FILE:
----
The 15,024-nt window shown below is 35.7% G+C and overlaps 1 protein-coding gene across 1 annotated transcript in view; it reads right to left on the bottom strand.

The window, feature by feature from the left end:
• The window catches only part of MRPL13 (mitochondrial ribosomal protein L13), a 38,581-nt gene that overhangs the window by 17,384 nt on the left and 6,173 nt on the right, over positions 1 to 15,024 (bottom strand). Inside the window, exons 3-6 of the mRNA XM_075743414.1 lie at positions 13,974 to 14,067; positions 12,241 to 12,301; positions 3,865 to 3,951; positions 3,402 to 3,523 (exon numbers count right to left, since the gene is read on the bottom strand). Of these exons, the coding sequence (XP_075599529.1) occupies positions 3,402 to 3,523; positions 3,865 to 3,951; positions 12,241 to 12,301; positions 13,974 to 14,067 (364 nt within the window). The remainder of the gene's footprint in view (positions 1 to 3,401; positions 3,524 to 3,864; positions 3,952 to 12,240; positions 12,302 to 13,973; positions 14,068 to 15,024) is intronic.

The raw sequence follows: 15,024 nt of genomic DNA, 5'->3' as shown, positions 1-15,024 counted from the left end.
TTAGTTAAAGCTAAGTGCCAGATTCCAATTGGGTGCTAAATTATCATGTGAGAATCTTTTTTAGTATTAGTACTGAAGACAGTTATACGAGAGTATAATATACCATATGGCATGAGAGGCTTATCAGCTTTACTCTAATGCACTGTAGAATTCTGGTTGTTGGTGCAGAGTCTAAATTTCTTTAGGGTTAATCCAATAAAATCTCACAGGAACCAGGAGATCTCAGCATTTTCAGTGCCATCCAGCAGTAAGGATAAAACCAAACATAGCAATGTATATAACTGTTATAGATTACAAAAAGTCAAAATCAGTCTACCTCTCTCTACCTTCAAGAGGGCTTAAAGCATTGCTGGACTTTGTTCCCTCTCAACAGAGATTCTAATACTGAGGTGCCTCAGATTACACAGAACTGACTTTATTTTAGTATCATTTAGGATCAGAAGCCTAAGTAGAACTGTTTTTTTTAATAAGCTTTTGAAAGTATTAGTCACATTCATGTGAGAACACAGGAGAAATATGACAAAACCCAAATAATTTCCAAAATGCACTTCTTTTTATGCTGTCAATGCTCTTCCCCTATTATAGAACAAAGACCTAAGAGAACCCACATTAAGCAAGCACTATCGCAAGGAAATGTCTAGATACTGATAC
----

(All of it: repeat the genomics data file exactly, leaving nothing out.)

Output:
The 15,024-nt window shown below is 35.7% G+C and overlaps 1 protein-coding gene across 1 annotated transcript in view; it reads right to left on the bottom strand.

The window, feature by feature from the left end:
• The window catches only part of MRPL13 (mitochondrial ribosomal protein L13), a 38,581-nt gene that overhangs the window by 17,384 nt on the left and 6,173 nt on the right, over positions 1 to 15,024 (bottom strand). Inside the window, exons 3-6 of the mRNA XM_075743414.1 lie at positions 13,974 to 14,067; positions 12,241 to 12,301; positions 3,865 to 3,951; positions 3,402 to 3,523 (exon numbers count right to left, since the gene is read on the bottom strand). Of these exons, the coding sequence (XP_075599529.1) occupies positions 3,402 to 3,523; positions 3,865 to 3,951; positions 12,241 to 12,301; positions 13,974 to 14,067 (364 nt within the window). The remainder of the gene's footprint in view (positions 1 to 3,401; positions 3,524 to 3,864; positions 3,952 to 12,240; positions 12,302 to 13,973; positions 14,068 to 15,024) is intronic.

The raw sequence follows: 15,024 nt of genomic DNA, 5'->3' as shown, positions 1-15,024 counted from the left end.
TTAGTTAAAGCTAAGTGCCAGATTCCAATTGGGTGCTAAATTATCATGTGAGAATCTTTTTTAGTATTAGTACTGAAGACAGTTATACGAGAGTATAATATACCATATGGCATGAGAGGCTTATCAGCTTTACTCTAATGCACTGTAGAATTCTGGTTGTTGGTGCAGAGTCTAAATTTCTTTAGGGTTAATCCAATAAAATCTCACAGGAACCAGGAGATCTCAGCATTTTCAGTGCCATCCAGCAGTAAGGATAAAACCAAACATAGCAATGTATATAACTGTTATAGATTACAAAAAGTCAAAATCAGTCTACCTCTCTCTACCTTCAAGAGGGCTTAAAGCATTGCTGGACTTTGTTCCCTCTCAACAGAGATTCTAATACTGAGGTGCCTCAGATTACACAGAACTGACTTTATTTTAGTATCATTTAGGATCAGAAGCCTAAGTAGAACTGTTTTTTTTAATAAGCTTTTGAAAGTATTAGTCACATTCATGTGAGAACACAGGAGAAATATGACAAAACCCAAATAATTTCCAAAATGCACTTCTTTTTATGCTGTCAATGCTCTTCCCCTATTATAGAACAAAGACCTAAGAGAACCCACATTAAGCAAGCACTATCGCAAGGAAATGTCTAGATACTGATAC